non state actors, internal security “India internal security challenges and responses” by Prakash Singh, a paper published in Vivekananda International Foundation in 2013
internal security – role of media, social networking site Current affairs and internet
cyber security Vision and Insights material
money laundering Insights material
border  Management Vajiram notes
organized crime, terrorism Vajiram notes
security agencies- structure mandate Internet (mainly Wikipedia)

General Studies 4: Ethics, Integrity, aptitude

Topic How Did You Prepare?
ethics and interface, family, society and all the hathodaa topics Lexicon
attitude, moral influence etc. Lexicon
civil service: integrity, impartiality, tolerance to weak etc Lexicon
emotional intelligence, its use in governance Lexicon
moral thinkers of India and world How many thinkers did you prepare? Only those I had covered in my optional.
ethics in pub.ad, accountability, laws, rules etc. Lexicon (Also, I went through the introduction and summary of recommendations of 4th report of 2nd ARC)
corporate governance Lexicon
probity in governance, work culture Lexicon  (Also, I went through the introduction and summary of recommendations of 4th report of 2nd ARC)
citizen charter, ethics code, work culture etc. Lexicon
challenges of corruption Lexicon
case studies on above topics Lexicon

Q. In ethics, Most of the serious candidates (both topper and non-toppers) have received marks in similar ranges. What are your observations and tips for future aspirants regarding preparation of this paper?

In my opinion, following things should be kept in mind while preparing for ethics:

  1. Originality/genuineness- Answers should be genuine and not seem robotic. This paper, like the Essay paper, is an opportunity to be creative.
  2. Balance- Solutions suggested should be practical and acceptable to all while adhering to an ethical code of conduct and rule of law.
  3. Time Management- This is important for all papers  but more so for ethics. One should try to balance the case studies with other sections. I found that my writing speed slowed down when I began from case studies in the mock test. So, in the mocks, one can experiment which section to start with.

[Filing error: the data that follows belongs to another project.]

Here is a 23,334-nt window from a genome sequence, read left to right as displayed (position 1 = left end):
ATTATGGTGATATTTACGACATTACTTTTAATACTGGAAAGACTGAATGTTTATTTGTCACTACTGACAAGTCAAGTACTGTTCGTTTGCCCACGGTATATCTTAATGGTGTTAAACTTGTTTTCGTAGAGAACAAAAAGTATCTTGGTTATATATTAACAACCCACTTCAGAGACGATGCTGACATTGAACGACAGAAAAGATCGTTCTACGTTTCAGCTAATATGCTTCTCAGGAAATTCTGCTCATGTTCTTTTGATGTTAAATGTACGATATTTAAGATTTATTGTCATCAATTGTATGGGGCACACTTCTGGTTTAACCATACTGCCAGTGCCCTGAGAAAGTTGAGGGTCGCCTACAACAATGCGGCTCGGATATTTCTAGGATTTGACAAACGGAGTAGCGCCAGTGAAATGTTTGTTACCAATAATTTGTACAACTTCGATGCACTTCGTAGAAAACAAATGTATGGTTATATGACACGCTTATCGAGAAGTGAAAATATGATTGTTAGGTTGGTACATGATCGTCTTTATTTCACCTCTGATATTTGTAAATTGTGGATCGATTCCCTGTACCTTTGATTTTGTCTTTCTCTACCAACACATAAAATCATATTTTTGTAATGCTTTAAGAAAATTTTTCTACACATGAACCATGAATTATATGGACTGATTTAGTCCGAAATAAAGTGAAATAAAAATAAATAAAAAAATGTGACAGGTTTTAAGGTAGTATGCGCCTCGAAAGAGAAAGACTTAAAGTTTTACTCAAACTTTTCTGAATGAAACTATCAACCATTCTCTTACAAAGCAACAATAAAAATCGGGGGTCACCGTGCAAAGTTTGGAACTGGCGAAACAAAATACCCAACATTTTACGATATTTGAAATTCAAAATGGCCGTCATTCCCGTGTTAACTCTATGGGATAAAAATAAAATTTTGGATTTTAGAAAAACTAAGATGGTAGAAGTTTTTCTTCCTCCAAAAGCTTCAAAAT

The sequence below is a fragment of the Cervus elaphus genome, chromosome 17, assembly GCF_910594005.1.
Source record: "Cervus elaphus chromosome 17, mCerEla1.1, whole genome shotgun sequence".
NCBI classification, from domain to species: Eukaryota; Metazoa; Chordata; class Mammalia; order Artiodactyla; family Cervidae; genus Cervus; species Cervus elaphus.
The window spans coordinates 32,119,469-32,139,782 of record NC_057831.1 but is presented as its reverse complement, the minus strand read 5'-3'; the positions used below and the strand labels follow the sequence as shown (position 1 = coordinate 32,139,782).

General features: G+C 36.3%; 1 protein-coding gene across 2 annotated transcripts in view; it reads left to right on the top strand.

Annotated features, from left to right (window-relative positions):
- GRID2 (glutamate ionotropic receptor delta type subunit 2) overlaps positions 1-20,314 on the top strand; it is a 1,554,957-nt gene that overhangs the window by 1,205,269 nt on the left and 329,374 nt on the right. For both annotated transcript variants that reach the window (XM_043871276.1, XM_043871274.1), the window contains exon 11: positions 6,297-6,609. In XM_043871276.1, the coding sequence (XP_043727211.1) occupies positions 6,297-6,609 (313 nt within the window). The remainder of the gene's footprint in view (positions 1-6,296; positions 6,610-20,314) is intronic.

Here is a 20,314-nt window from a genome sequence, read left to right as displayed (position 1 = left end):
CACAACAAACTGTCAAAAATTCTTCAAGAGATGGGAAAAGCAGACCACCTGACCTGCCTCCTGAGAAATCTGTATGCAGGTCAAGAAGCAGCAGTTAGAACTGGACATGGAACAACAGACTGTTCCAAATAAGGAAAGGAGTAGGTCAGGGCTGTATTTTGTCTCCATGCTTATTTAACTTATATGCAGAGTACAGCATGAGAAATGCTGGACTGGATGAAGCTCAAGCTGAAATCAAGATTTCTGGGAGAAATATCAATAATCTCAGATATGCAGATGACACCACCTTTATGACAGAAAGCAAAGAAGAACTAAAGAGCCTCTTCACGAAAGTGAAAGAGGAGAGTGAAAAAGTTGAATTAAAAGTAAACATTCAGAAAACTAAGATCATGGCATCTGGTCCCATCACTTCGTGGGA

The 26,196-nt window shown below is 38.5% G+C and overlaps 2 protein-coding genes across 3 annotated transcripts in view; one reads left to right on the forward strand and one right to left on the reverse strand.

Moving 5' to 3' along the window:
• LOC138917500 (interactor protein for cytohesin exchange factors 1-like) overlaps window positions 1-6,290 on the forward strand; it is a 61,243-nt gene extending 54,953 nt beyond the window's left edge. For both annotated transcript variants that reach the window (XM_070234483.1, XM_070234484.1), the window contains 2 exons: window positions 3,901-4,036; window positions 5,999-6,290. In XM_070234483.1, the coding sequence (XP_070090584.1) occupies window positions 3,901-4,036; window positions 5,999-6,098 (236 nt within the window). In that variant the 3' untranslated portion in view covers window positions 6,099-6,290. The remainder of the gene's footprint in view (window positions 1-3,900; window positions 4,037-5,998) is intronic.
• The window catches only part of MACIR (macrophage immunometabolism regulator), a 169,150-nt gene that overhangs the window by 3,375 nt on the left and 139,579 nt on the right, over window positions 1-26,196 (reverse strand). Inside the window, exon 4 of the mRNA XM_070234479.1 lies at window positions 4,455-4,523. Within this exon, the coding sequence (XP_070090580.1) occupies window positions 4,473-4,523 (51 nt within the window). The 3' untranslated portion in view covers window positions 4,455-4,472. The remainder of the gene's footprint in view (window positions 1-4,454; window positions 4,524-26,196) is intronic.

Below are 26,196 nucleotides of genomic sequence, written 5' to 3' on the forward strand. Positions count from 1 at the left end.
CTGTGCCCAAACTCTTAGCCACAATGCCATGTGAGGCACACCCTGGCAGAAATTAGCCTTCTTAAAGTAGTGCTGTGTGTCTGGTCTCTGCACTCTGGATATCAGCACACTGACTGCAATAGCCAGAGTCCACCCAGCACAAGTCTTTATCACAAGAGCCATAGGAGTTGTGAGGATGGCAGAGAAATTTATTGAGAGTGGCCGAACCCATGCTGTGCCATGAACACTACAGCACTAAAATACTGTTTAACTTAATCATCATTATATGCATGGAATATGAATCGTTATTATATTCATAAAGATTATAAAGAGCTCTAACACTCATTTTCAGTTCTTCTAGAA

Mains answer-writing?

Please tell us how many marks worth attempt did you give? along with comments if any, in the following cells:

Paper Best attempted Average quality namesake answer Total attempt
GS1 14-15 2-3 2 19
GS2 Same as above     20 (all)
GS3 Same as above     20 (all)
GS4 Same as above     14 (all)
Opt-P1 Most of the answers except a couple of 10 markers at the end due to paucity of time     All
Opt-P2 Most of the answers except a couple of 10 markers at the end due to paucity of time     All

Q. What was your approach in the exam (I wrote all, I only focused on the questions where I could answer perfectly, I just not to high quality points to reach the word limit etc.) Because the UPSC aspirant Community is divided over what counts as a ‘good’ paper. Some experts claim you should attempt all- even if it involves “making up” an answer with filler lines, some claim attempt only those questions you know perfectly. Where do you stand on this? [Based on your experience and of your seniors/buddies]

I did not ‘make up’ any answer as I did not want to annoy the examiner. First, I attempted those questions for which I had good content prepared. I was able to write good answers with a lot of content quickly. Then I moved on to questions for which I had to think a bit to form an answer. I think one should include only those things which are relevant to the question. One should try to complete the paper but if you have no idea about a particular question, spending time trying to write something is a waste.

Mention some facts or statistics wherever possible to support the answer. The conclusion should be positive and always focus on writing in such a manner so as to make it easier for the examiner to read.

 

Q. How was your experience with the ‘fixed space’ answer sheet?

It was not a problem except in Paper 2 of optional where we had less writing space compared to Paper 1 for the big markers.

 

Q. Did you write answers in bullet points or in paragraphs? Some players (who cleared mains and got interview call letter) were claiming that they wrote entire paper in bullet points, so it doesn’t matter…. whether examiner is asking ‘examine, comment, discuss or xyz’….simply write in bullets and points.

For general studies, it was a mix of points and paragraphs. In most answers, the points that I wrote were like small paragraphs. I tried to write complete sentences and did not write phrases containing just 3-4 words.